To fix the problem I covered the surface of the unbaked cake with butter pats, which was suggested by a couple of recipes I found online. The crust came out perfectly baked where I had butter pats, with patches of dry flour in between. Darn! I rescued it by covering dry flour patches with more butter pats and baking a bit longer.
Is the butter not covering the entire surface of the mix the problem? The next time I cut butter sticks very thinly to ensure I can cover the entire surface with the same amount of butter. That trick did barely anything to address the problem. The layer of butter too thin? Maybe. But I don’t want too much butter in my dump cake.
Then I noticed that where flour mix touched the liquid in the baking dish the mix got hydrated and perfectly cooked. So I increased the amount of peach juice. That did not help much with the flour clumps and resulted in a liquid-y mess at the bottom of the cake. Not a good solution.
I also tried cutting the butter into the cake mix, like you would when making pie dough. I thought it would help, but it absolutely did not. The entire surface of the cake ended being dry, toasted flour. Again, I had to rescue it. I mixed the dry flour with the rest of the ingredients and baked for another 15 minutes. I came out looking messy, but still tasted delicious. I mean, here’s what was left of it 8 minutes after I took it out of the oven.
So, why did it work some times? I have no idea. Nor do I care much. If it doesn’t work every time, unless you as a chef mess up, it’s a bad recipe.
What does work
When making a dump cake with fresh peaches or other fresh fruit it’s important to make sure that the flower mix gets properly hydrated and cooked during the bake to avoid dry flour clumps, we know that already. So, how do we get that? Obviously, dumping a bunch of dry cake mix over fresh peaches and sparsely covering the mix with butter pats doesn’t work too well.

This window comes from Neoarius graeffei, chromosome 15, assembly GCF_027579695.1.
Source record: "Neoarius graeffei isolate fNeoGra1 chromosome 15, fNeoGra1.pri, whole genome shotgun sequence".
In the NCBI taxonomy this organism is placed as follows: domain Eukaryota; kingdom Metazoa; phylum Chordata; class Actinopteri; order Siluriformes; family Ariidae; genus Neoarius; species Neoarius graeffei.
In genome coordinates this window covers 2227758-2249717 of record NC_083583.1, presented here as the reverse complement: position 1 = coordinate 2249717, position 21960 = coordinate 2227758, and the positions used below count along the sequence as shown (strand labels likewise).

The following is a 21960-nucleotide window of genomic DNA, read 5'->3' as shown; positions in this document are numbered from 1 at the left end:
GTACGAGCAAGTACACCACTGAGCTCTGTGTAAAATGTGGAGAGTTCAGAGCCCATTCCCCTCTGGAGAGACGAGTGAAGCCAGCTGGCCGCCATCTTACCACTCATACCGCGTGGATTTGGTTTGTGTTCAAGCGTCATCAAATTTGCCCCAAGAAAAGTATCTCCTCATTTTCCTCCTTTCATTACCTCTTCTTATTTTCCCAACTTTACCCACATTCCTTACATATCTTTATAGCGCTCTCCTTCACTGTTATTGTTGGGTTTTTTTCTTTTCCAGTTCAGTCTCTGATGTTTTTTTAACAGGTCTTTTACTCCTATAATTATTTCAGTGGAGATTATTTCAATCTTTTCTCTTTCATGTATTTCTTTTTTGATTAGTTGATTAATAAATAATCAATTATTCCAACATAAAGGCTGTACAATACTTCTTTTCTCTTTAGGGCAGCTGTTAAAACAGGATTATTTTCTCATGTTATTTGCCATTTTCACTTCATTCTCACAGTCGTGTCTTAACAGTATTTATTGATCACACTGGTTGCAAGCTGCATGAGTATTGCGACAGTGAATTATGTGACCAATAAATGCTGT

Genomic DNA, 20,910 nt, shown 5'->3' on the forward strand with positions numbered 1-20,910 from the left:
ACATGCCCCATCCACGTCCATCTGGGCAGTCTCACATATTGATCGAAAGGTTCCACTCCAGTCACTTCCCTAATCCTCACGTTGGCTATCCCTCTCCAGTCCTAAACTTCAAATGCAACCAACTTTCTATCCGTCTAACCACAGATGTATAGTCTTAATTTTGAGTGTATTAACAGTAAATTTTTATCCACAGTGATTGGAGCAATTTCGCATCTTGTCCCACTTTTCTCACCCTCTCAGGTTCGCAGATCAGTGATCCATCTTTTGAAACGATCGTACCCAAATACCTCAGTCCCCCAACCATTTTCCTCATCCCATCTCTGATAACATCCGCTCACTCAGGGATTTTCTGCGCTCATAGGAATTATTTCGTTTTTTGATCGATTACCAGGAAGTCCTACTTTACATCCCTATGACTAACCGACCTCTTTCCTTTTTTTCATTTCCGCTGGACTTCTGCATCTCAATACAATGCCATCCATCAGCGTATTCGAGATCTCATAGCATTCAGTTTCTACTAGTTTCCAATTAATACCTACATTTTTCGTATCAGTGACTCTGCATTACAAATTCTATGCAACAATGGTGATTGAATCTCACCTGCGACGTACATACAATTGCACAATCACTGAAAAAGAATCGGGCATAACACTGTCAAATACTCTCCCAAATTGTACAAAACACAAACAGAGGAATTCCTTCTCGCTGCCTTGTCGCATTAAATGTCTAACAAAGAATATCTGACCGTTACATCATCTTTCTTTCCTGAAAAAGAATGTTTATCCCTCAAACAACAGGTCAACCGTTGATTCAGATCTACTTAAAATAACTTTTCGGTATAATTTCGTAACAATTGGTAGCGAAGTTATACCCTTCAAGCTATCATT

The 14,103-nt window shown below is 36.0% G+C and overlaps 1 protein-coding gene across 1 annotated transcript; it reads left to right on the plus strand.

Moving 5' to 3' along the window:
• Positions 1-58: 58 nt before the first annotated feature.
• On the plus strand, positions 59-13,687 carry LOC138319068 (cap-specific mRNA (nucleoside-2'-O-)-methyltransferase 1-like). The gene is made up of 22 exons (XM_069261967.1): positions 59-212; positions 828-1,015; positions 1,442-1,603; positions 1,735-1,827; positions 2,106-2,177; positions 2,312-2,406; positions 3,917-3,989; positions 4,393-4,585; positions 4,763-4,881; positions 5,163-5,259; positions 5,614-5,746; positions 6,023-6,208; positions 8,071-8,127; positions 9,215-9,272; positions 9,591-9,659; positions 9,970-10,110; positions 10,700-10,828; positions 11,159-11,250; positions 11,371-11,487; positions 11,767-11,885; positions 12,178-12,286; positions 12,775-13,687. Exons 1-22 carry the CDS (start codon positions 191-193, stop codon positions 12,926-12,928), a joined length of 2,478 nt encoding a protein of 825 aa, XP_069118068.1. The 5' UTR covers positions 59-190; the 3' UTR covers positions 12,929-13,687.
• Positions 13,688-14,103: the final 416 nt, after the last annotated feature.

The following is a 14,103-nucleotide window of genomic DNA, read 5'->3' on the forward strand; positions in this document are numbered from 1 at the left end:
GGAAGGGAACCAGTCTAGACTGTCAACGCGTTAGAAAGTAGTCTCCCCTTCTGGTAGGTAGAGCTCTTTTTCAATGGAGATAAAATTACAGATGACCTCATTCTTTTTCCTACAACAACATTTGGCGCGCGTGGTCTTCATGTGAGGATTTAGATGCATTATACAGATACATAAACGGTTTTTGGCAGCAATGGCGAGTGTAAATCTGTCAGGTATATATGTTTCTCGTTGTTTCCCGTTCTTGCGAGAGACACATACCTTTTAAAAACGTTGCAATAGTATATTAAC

Through some experimentation I found that you need several things in place in order to make your peach dump cake work every time. Mix the ingredients!!! That’s the only way that worked for me 100% of the time. If you do know of a way to not mix and get a perfectly cooked peach dump cake every single time, let me know.
- Mix the ingredients
- Reduce the amount of cake mix. Less cake mix means better hydration during baking. And fewer calories needed to be burned in the gym later. Most of the recipes I’ve seen call for about 4 cups of flour (one box of yellow cake mix). That’s insane. Two cups are plenty enough.
- With fresh peaches you need additional liquid. You see, canned peaches, often used to make peach dump cakes, come with a fair amount of liquid, which you don’t discard and use in the cake, and that liquid is what helps moisten the cake mix and ensure proper cooking. As a result, when using fresh peaches you need to add a little bit of liquid. What works for me is adding about 1/2 cup of peach juice, or mango juice, or any other juice I have on hand.
The recipe was updated on August 27, 2016
Fresh Peach Dump Cake From Scratch
- 8-9 fully ripe medium size peaches peeled, pitted and cut in halves
- 3 Tbsp cane sugar or brown sugar (optional)
- 1 Tbsp brandy or cognac optional, but HIGHLY recommended
- 1/4 cup peach juice or any other juice, such as mango juice
- 1 stick of butter melted + 1 Tbsp for greasing
- 2 cups of cake mix
- Preheat oven to 375 degrees F (190 degrees C)
- Grease a 9x13-inch baking dish with butter
- Place the peach halves with the brandy and sugar in a large bowl and mix
- Add the melted butter, the juice and mix.
- Add the cake mix and stir gently so as not to break the peaches, until there is no dry flour left.
- Dump the batter into the greased cake pan and spread evenly, keeping the peach halves cut side down.
- Bake in the preheated oven until top of cake is golden brown for about 35-40 minutes, depending on your oven. You may want to check for doneness at 30 minutes
- Serve warm, topped with vanilla ice cream or whipped cream
To make the homemade cake mix, combine the following:
1 1/3 cup cake flour (all purpose flour will work just fine, I do it all the time)
2/3 cup fine sugar or powdered sugar
1 tsp baking powder
1/2 tsp salt